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The Clicker Way to an “A”! New Evidence for Increased Student Learning and Engagement: Understanding the Pedagogy behind the Technology
PROCEEDINGS

, University of Toronto, Office of the Dean, Faculty of Arts & Science, Teachning Technology Support, Canada

EdMedia + Innovate Learning, in Victoria, Canada ISBN 978-1-939797-03-2 Publisher: Association for the Advancement of Computing in Education (AACE), Waynesville, NC

Abstract

More and more universities look to educational media and technology to engage students and enrich learning environments. Integrating interactive online tools with active teaching pedagogies can effectively transform otherwise passive lecture-based classes into lively, engaging discussion-based courses. Research on the use of student response systems (clickers) and a related teaching strategy, Peer Instruction (PI), in undergraduate Psychology classes is presented. Over 350 students were surveyed on their opinions, perceptions and use of clickers and PI. Empirical measures including EEG brain-wave patterns were used to assess the impact that clickers and PI had on student activity and learning outcomes. Findings showed a significant, positive impact on learning; preliminary analyses of EEG brain-wave data show significant differences in brain activity during PI versus traditional lectures. Variables that explain how clickers and PI influence brain activity, cognition and student learning outcomes are considered.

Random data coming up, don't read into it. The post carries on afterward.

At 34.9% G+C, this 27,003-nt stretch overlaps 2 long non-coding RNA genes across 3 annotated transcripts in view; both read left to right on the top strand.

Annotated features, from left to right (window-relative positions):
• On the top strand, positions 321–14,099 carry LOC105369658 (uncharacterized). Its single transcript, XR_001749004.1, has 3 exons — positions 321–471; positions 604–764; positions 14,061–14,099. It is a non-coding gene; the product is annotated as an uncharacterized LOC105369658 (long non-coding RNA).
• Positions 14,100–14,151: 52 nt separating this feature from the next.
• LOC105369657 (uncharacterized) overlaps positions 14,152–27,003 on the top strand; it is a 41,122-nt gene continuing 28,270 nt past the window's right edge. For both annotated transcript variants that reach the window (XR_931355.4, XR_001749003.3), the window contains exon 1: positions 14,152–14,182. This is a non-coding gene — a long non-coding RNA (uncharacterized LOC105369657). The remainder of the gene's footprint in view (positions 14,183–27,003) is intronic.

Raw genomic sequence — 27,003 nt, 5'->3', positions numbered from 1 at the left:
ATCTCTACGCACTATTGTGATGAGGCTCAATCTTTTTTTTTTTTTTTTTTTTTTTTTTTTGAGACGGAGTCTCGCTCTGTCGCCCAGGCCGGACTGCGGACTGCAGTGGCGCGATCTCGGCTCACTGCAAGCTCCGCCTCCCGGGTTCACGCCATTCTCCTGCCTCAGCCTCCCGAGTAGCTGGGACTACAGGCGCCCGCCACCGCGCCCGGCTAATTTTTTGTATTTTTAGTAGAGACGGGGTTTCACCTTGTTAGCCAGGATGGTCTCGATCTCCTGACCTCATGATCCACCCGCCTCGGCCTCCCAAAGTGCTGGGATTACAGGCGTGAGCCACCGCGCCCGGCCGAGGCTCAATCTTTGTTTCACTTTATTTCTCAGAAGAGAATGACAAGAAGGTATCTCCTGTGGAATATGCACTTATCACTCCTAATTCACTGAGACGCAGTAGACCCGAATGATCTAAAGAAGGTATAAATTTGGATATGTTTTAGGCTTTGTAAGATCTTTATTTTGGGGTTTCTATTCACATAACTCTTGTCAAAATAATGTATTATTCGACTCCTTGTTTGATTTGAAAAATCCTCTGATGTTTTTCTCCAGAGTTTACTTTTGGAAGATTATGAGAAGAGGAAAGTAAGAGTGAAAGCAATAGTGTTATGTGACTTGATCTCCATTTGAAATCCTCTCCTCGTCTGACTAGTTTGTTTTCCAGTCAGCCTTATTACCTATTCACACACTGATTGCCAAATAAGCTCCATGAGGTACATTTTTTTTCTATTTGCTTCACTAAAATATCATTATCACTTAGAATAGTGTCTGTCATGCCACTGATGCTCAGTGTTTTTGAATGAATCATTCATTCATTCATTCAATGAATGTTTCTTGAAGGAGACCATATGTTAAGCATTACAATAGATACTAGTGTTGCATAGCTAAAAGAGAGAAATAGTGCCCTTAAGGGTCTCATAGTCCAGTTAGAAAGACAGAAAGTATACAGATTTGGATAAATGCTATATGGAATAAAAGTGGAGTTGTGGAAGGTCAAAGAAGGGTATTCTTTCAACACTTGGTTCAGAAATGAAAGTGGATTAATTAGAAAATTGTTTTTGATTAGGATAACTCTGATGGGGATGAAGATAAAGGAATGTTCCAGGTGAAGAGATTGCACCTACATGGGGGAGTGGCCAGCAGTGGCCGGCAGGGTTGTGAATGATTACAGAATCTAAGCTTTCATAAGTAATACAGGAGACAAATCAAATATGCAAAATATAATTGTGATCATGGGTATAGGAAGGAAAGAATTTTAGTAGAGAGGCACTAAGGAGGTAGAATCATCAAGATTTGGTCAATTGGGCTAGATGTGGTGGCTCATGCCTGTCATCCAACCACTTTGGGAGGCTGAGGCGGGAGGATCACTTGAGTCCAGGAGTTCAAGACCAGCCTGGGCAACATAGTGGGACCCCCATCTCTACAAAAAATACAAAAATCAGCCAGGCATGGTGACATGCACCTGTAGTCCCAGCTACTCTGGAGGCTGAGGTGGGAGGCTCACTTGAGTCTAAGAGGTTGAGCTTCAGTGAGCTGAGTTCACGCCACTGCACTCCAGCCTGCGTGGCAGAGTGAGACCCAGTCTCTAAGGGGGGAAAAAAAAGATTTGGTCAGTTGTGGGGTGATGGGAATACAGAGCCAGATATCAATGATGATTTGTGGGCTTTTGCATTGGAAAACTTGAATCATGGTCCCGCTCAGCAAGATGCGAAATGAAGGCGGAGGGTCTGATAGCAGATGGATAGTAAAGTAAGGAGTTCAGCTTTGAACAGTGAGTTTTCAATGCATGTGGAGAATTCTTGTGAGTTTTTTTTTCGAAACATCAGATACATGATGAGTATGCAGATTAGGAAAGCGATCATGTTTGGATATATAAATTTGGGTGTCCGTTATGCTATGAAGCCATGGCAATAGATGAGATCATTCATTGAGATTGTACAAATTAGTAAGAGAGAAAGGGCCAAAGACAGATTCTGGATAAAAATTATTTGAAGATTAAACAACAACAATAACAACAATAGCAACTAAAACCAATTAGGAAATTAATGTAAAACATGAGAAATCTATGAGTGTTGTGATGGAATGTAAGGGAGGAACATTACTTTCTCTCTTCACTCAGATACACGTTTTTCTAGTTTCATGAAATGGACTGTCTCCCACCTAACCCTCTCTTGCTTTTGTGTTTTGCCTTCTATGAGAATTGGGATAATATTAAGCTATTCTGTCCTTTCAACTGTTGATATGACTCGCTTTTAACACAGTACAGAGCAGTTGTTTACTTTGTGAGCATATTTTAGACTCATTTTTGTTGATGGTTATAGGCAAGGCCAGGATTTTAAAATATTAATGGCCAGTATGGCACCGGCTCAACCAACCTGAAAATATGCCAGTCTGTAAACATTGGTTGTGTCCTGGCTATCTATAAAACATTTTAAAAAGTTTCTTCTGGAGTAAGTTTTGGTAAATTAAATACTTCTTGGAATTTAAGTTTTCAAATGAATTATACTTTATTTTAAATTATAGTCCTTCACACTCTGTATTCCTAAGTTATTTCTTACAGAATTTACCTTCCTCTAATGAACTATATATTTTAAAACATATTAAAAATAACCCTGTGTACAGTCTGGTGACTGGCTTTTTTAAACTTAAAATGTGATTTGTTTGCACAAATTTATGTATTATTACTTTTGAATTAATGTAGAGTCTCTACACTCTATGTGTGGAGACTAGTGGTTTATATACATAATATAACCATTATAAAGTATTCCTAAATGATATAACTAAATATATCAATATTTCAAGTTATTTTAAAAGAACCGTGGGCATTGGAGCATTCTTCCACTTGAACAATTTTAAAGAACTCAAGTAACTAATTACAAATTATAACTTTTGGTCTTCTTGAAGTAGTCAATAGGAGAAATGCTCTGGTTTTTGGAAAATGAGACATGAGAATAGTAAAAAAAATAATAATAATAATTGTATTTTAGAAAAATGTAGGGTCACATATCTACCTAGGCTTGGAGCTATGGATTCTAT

Citation

Paulo Kushnir, L. (2013). The Clicker Way to an “A”! New Evidence for Increased Student Learning and Engagement: Understanding the Pedagogy behind the Technology. In J. Herrington, A. Couros & V. Irvine (Eds.), Proceedings of EdMedia 2013--World Conference on Educational Media and Technology (pp. 2212-2221). Victoria, Canada: Association for the Advancement of Computing in Education (AACE). Retrieved July 25, 2021 from .

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